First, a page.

A spoonful of friendly bacteria helps the medicine go down

Tom James @ 21-08-2009

pillsGenetically engineered bacteria have been used to deliver therapies for bowel disorders like inflammatory bowel disease:

The bacterium is able to deliver the protein, a human growth factor called KGF-2, directly to the damaged cells that line the gut, unlike other treatments which can cause unwanted side effects. Also unlike other treatments, it is envisaged that patients will be able to control the medication themselves by ingesting xylan, perhaps in the form of a drink.

I am not 1 of the 400 Britons who suffers from IBD but it is wonderful to see that genetic engineering has such excellent medical applications.

[from Science Daily][image from Deco Fernandez on flickr]


GM crops and the war on poverty

Paul Raven @ 09-07-2009

field of wheatOver at The Guardian, Professor Mark Tester stands up to say that genetically modified crops are an essential component of the struggle to erase world poverty and hunger:

GM crops are not the answer to this shameful global situation, but I argue strongly that they provide another tool, another option to try to address the problem. And I do not think those of us sitting in comfortable wealth have a right to deny people the opportunity to improve their production of food. The technology is just that, a technology. Like nuclear technologies (radiotherapy or nuclear weapons) or mobile phones (communication or bomb triggers), how we use it is the main issue. I hope that the plants we have generated provide a subtle use of GM technology that will allow some positive benefits for the developing world.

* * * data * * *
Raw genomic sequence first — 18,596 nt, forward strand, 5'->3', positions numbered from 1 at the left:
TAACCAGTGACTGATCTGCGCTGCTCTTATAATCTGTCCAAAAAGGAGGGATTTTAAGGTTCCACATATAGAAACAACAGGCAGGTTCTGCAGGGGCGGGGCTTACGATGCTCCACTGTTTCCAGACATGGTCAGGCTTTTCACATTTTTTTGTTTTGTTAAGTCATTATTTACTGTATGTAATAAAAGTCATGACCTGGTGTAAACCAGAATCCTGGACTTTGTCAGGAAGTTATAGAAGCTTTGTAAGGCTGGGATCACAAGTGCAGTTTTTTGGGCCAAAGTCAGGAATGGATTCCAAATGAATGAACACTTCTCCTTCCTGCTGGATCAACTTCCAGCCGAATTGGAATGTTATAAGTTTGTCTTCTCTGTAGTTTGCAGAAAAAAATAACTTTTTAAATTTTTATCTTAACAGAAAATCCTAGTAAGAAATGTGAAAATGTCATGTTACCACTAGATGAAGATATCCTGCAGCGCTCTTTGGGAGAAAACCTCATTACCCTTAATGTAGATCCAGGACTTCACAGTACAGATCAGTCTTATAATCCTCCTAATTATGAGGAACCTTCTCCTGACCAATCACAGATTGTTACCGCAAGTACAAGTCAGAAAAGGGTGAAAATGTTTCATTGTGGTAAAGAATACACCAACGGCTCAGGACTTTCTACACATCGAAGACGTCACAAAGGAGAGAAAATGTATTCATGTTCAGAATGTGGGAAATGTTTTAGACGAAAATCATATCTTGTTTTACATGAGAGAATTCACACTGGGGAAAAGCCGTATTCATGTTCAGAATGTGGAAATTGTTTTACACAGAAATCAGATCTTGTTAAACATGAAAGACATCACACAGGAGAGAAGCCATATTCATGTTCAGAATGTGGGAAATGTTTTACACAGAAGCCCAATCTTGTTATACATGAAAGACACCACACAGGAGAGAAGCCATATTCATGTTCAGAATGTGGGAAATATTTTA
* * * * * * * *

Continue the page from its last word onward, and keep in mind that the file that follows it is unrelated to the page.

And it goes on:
He’s quite correct, of course; as we mention here quite often, the morality of a tool comes from the hand that wields it. And therein lies the rub: while GM crops have the potential to improve the lives of those less fortunate than ourselves, they can also be (and allegedly are) used to paint them into an economic corner for the purposes of maximising profits – selling farmers the only seeds that will survive the pesticides which you also manufacture, for example. [image by James Wheare]